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Power Tool Safety Review

Power Tool Safety Review

When the hammer was invented, a million or so years ago, the ancient people that used it probably found that it was a delightfully serviceable tool. As a species though, we’ve learned to build bigger and better necessary tools that could better get the job done. As they say, necessity is the mother of all invention and so we made more sophisticated and improved tools. With that improvement though, came more risk.

When tools became powered by electricity, hydraulics, and liquid fuels, the possibility of being injured by them increased dramatically. What this rather dramatic introduction is leading up to, if you haven’t already guessed, is a set of rules – or rather a refresher course – for safely using power tools. Because while fixing your shed would be super nice, it isn’t worth losing a finger.

What Makes Power Tools So Dangerous?

The thing about power tools is that if used improperly, they can be host to a cavalcade of hazards. They can kick up harmful dust, splash around dangerous liquids, fling debris, fall, or fly out worker’s hands. If an unsafe electrical connection is used, then the user can suffer potential injury. Basically, power tools can be a smorgasbord of bad things if you don’t know what you’re doing. Luckily, that’s why we’re here. If you’ve never held a power tool, or if you just need a reminder, we’ve got you covered.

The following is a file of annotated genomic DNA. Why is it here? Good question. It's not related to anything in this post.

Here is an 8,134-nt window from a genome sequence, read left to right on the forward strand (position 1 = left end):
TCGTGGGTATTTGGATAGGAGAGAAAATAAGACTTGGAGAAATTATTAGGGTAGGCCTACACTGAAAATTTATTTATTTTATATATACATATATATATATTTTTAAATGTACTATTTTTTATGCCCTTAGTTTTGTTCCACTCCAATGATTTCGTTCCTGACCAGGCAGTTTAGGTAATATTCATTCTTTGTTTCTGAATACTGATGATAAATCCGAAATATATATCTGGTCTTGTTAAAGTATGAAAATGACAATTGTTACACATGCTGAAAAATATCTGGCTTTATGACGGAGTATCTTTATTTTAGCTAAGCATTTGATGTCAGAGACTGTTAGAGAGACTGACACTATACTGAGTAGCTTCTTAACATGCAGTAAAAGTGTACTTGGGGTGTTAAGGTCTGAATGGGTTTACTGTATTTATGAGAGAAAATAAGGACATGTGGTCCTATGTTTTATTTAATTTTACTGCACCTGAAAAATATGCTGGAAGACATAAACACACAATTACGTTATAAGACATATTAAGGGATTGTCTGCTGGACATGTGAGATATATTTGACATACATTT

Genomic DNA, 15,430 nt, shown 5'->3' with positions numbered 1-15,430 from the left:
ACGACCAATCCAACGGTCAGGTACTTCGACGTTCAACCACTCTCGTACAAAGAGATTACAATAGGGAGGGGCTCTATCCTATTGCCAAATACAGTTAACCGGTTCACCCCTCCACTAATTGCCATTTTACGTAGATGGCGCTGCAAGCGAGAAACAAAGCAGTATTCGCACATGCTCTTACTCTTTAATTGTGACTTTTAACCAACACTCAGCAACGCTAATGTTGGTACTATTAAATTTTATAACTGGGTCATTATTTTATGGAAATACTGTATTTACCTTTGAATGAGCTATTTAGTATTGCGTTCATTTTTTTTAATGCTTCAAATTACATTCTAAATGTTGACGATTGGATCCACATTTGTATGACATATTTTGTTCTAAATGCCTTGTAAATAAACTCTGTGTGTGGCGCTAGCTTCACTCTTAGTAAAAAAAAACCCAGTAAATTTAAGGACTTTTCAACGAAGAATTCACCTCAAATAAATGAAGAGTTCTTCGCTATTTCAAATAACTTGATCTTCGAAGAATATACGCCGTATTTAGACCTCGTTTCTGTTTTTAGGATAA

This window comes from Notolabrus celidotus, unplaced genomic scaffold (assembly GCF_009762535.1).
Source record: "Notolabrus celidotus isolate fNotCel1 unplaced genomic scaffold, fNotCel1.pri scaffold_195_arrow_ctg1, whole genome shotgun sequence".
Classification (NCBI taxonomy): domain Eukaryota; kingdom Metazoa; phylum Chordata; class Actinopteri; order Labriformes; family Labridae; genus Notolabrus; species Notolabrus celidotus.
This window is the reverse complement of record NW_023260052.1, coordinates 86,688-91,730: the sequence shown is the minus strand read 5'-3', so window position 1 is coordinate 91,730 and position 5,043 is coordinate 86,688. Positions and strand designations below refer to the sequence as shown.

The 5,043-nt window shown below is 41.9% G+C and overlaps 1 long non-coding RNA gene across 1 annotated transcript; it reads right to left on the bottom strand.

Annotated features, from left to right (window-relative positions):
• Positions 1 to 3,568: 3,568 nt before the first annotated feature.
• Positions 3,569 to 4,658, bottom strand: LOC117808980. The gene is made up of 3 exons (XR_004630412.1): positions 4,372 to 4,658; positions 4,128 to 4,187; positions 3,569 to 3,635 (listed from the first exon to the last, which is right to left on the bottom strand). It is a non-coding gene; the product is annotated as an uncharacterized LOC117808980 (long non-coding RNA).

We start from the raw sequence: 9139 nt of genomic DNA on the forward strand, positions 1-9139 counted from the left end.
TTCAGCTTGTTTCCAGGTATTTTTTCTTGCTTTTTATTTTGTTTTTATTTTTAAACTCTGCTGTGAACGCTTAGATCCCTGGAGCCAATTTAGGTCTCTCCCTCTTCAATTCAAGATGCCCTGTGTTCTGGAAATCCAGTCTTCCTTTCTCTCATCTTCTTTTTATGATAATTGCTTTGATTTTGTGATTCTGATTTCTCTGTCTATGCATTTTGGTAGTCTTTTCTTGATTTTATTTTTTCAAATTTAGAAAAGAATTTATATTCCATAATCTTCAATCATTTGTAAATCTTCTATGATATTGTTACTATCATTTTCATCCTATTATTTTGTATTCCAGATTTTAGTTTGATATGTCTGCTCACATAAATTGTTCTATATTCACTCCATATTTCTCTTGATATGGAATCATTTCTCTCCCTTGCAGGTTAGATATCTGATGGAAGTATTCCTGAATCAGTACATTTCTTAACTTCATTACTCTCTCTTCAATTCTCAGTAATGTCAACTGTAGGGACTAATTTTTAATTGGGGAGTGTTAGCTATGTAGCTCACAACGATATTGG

Basic Power Tools Safety Tips

And without further ado, here is our list of tips you’ll need to remember, in order to stay safe when working with your power tools:

● Follow the manufacturer instructions for proper usage and maintenance (swapping out parts, cleaning, lubricating, etc.)

● Ensure that you’re using the right tool for the right job

● Always be sure to properly maintain your power tools (keep them clean, sharp, and service them often)

● Do not use damaged tools; you should always inspect your tools before usage to ensure that they aren’t damaged

● If there’s a damaged power tool, be sure to remove it from your tool kit/box and have it labeled as such

● Never carry tools by the hose or cord

● Keep the cords and hoses away from heat sources or anything that’s easily combustible like oil

● All tools should be disconnected when they aren’t being used as well as when they’re being cleaned, serviced or changing out parts and accessories (like cutters, bits, and blades)

● Keep your fingers off the start switch/power button if you’re carrying a tool that’s still plugged in to avoid starting it accidentally

● When disconnecting a cord, do not yank it from the electrical receptacle

● Ensure that when using power tools, you always maintain good balance and secure footing – so keep the floor of your work area clean

● Dress properly for the job; no loose hair, clothing or jewelry should be worn as they can get caught in the tools

● Keep everyone not involved with power tool work away from the site, placing warning signs around the perimeter can be very helpful, in this regard

● If necessary, secure your work with either a vice or clamp so that you have both hands available to use the power tool

Yeah, we know. It’s kind of a long list, but they’re all things that anyone handling power tools needs to know, preferably before they begin using them. We aren’t saying this to scare anyone away from using power tools, but it can be pretty easy to hurt yourself when using them. If you want to avoid being one of those, “I lost three fingers and a toe.” stories, you should really, really consider diligently following the above list.

If there are any more safe power tool handling tips that any of you readers out there want to share, then do so in the comments below. There can never be too much safety when it comes to potentially dangerous things and we really do enjoy your input. And as we’ve been saying, remember to keep safe out there while working!

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